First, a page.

“He had more stuff than any pitcher I ever saw,” – Philadelphia Athletics manager, Connie Mack on Rube Waddell.
On October 13th, 1879 George Edward Waddell was born in Bradford, Pennsylvania. It was actually Friday the 13th, and the boy would be better known by the name Rube, Waddell, the left-handed pitcher would see his star rise to amazing heights only to find his own faults bring an end to his promising career and, eventually, his life. The man they mockingly called the “Soused-paw” began his career with the Louisville Colonels in 1897, where he would play until the team was dropped from the National League. From the Colonels he would move on to the Pittsburgh Pirates. During his tenure with the swashbucklers of the Steel City, he would appear with a multitude of semi-pro independent teams while suspended by the organization.
Fed up with his antics (we’ll get to that), the Pirates sold him to the Chicago Orphans where he played for just one season, 1901, before heading to the Philadelphia Athletics where, under the tutelage of baseball genius of impresario Connie Mack, he would pitch for six years. In 1908 he joined the lackluster St. Louis Browns where he would spend three years before suddenly disappearing from the game at the end of the 1910 season. He was just 33. During his 13-year career, Waddell made appearances with several independent semi-professional clubs, much to the delight of minor league fans who were missing out on much of the talent concentrated in the majors. Their names were as fantastic as their roving star hurler. The Los Angeles Looloos were a memorable bunch and he also spent time with squads in Columbus, Ohio, Chatham, Ontario, Newark, New Jersey and Milwaukee, Wisconsin. After his career, in 1911, he played for the Minneapolis Millers where he won 20 games.
Waddell wasn’t passed around as much as he was due to a lack of talent. Quite the contrary, in 407 games (340 starts) he posted a 2.16 ERA (2.03 FIP) with 193 victories and 2,316 strikeouts. He actually led the league in whiffed batters six years in a row (1902-1907), totaling 1,576 strikeouts over that span. He was one of the best pitchers of his era, but not even that could keep him the league. In a time where very few people understood mental illness, nobody understood Rube. His attention was easily deterred as he was known to leave games to chase down fire engines because he loved fires, getting distracted by shiny objects or cute animals. He was liable to miss starts because he instead decided to go fishing or play marbles with friends. He drank heavily and got lost in a world all its own.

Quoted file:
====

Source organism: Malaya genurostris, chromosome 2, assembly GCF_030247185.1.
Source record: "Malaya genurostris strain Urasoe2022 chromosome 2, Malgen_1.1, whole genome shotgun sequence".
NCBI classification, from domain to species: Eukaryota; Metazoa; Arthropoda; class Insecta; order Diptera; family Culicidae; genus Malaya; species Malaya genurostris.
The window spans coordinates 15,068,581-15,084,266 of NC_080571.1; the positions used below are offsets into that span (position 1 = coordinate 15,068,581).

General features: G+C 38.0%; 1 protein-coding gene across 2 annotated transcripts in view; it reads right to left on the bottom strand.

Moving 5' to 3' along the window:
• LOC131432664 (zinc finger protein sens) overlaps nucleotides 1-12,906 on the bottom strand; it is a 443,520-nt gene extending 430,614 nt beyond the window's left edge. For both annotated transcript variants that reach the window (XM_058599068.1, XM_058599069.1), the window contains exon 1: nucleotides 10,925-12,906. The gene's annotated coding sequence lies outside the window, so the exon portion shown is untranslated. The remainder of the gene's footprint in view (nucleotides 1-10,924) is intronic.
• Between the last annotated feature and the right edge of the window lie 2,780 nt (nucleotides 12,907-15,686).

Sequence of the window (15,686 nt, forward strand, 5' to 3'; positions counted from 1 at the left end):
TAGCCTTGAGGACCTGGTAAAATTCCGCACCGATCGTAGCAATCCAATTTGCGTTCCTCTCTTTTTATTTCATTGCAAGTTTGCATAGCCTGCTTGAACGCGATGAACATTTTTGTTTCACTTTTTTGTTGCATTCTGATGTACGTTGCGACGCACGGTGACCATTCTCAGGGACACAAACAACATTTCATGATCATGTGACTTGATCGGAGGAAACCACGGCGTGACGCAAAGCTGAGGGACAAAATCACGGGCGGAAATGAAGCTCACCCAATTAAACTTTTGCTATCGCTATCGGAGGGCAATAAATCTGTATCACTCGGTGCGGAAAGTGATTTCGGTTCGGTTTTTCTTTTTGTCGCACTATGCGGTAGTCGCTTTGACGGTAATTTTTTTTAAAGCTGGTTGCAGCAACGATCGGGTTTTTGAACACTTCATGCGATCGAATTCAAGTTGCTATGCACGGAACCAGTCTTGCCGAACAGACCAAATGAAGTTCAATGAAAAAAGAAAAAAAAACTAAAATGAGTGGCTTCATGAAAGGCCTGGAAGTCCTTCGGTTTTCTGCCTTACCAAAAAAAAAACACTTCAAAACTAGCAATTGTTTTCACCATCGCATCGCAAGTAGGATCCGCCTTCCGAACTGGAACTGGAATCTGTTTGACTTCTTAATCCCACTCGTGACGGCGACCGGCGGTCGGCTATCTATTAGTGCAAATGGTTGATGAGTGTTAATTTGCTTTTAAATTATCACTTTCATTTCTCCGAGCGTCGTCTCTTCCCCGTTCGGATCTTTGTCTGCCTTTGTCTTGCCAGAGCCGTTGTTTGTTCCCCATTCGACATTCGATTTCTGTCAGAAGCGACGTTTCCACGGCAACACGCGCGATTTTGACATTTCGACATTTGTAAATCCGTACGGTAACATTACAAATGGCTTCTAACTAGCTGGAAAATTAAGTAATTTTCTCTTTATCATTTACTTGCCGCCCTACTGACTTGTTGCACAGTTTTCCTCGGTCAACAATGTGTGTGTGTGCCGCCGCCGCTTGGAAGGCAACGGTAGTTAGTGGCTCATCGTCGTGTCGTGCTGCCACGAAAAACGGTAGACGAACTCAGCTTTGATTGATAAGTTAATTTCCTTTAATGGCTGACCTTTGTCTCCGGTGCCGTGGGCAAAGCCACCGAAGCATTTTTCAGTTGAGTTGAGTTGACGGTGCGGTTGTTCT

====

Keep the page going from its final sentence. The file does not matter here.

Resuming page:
Part time he was an actor, touring the Vaudeville circuit in the melodrama “The Stain of Guilt”. But nothing could help him to hide his demons, escape from his drinking or control his mental issues. Many have tried to speculate exactly what plagued the Hall of Fame southpaw. Some believe he had Autism or something along those lines, but we shall never know the truth behind what ailed him. He was talented yet inconsistent, a workhorse who couldn’t be counted on. A brilliant master on the mound who was anything but the master of his world. Waddell contracted tuberculosis and later died on April Fools’ Day, 1914. He was not yet 38.
The curious Rube Waddell was laid to rest in Mission Burial Park South in San Antonio. He was inducted to the National Baseball Hall of Fame in 1946 and is considered by many to be one of the greatest pitchers of all time.